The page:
Strategic Use of F2F
The human connection is a relief valve. Have you ever had a mental resentment against someone, only to have it dissolve when you sat down with them face-to-face? The longer you go without face time, the more time a misunderstanding can metastasize. Without the cues of body language, tone of voice, and facial expression, you imagine a negative tone and suggestion of blame in an email. You make things up.
Within less than one week on the job, McIntyre was meeting one-on-one with every employee before moving to the large contributors, and then to the community agency leaders. No one heard her sugar coat, suck up, or put a spin on the truth. She listened and she laid out her vision, along with what it would take to get there. People were invited to be a part of the positive urgency around, “It’s time to go to work.” She made it clear that “no” was an option. For those who said “yes” to the new landscape, she extended trust by delegating power.
The world we live in requires that we communicate virtually, but without the “reset” power of face-to-face connection, the trust supply can run out. Anonymity and disengagement move in like an organizational illness. The culture turns aloof and even rude. Talented people leave and find other work where they can enjoy a sense of belonging in an environment that sparks innovation.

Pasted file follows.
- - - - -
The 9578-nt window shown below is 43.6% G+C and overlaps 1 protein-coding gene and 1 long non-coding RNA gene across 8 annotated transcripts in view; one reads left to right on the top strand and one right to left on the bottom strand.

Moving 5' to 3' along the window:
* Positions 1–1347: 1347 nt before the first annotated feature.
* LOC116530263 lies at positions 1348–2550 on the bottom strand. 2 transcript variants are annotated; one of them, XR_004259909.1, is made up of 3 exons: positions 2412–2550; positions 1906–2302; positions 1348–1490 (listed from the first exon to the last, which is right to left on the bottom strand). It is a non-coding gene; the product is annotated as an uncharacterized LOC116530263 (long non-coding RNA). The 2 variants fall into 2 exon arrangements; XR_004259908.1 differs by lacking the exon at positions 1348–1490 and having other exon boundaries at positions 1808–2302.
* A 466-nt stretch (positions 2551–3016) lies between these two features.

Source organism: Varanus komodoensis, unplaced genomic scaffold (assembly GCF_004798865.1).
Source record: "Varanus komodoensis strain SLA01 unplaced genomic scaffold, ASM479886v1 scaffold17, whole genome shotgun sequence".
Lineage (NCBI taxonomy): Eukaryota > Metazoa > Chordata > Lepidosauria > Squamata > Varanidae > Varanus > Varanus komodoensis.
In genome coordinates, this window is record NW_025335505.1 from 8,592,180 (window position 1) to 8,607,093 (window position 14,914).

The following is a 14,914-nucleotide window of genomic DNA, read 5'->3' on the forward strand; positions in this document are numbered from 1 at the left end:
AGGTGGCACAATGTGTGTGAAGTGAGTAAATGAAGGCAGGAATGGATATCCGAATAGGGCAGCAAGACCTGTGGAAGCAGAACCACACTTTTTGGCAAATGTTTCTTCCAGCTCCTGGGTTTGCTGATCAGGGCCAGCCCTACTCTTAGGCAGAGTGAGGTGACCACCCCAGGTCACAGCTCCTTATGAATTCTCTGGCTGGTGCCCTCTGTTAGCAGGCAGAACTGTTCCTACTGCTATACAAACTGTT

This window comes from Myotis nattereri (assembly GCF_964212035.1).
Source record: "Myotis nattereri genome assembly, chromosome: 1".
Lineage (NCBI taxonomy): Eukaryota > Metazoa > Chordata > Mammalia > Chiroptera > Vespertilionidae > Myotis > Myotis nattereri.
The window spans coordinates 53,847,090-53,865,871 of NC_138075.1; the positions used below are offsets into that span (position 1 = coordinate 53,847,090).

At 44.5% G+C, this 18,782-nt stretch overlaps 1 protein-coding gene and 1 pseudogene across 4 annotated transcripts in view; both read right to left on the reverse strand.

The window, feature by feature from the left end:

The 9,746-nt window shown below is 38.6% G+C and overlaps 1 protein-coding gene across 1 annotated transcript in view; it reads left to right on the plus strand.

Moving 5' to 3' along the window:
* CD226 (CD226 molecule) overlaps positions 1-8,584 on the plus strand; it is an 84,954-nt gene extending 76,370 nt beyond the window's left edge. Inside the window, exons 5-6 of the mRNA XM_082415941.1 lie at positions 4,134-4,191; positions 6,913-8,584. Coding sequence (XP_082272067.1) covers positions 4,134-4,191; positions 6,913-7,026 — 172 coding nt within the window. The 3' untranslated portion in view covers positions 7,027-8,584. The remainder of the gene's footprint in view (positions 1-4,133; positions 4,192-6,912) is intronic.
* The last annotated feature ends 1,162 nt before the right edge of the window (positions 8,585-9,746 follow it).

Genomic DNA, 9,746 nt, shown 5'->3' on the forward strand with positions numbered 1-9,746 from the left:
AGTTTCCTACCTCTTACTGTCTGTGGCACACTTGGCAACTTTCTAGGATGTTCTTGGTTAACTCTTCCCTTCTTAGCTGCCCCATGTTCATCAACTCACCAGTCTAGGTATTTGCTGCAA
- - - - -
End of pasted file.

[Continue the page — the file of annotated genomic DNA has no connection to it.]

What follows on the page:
So what do we do when we can actually take advantage of face-to-face communication in meetings? Leaders allow people to open their laptops, disconnect, and check email. They tolerate cross talk, boring rounds of reporting out, and meetings that squander the resource of face time. Research shows that 70% of executives feel the majority of their meetings are a waste of time. How much does it cost for you to pay people to be bored?
There is little more important than the strategic use of face-to-face communication where we need it most. Start with your own meetings. Establish Meeting Agreements that honor people’s time, voice, and contribution. Plan off-site meetings to reset trust and performance.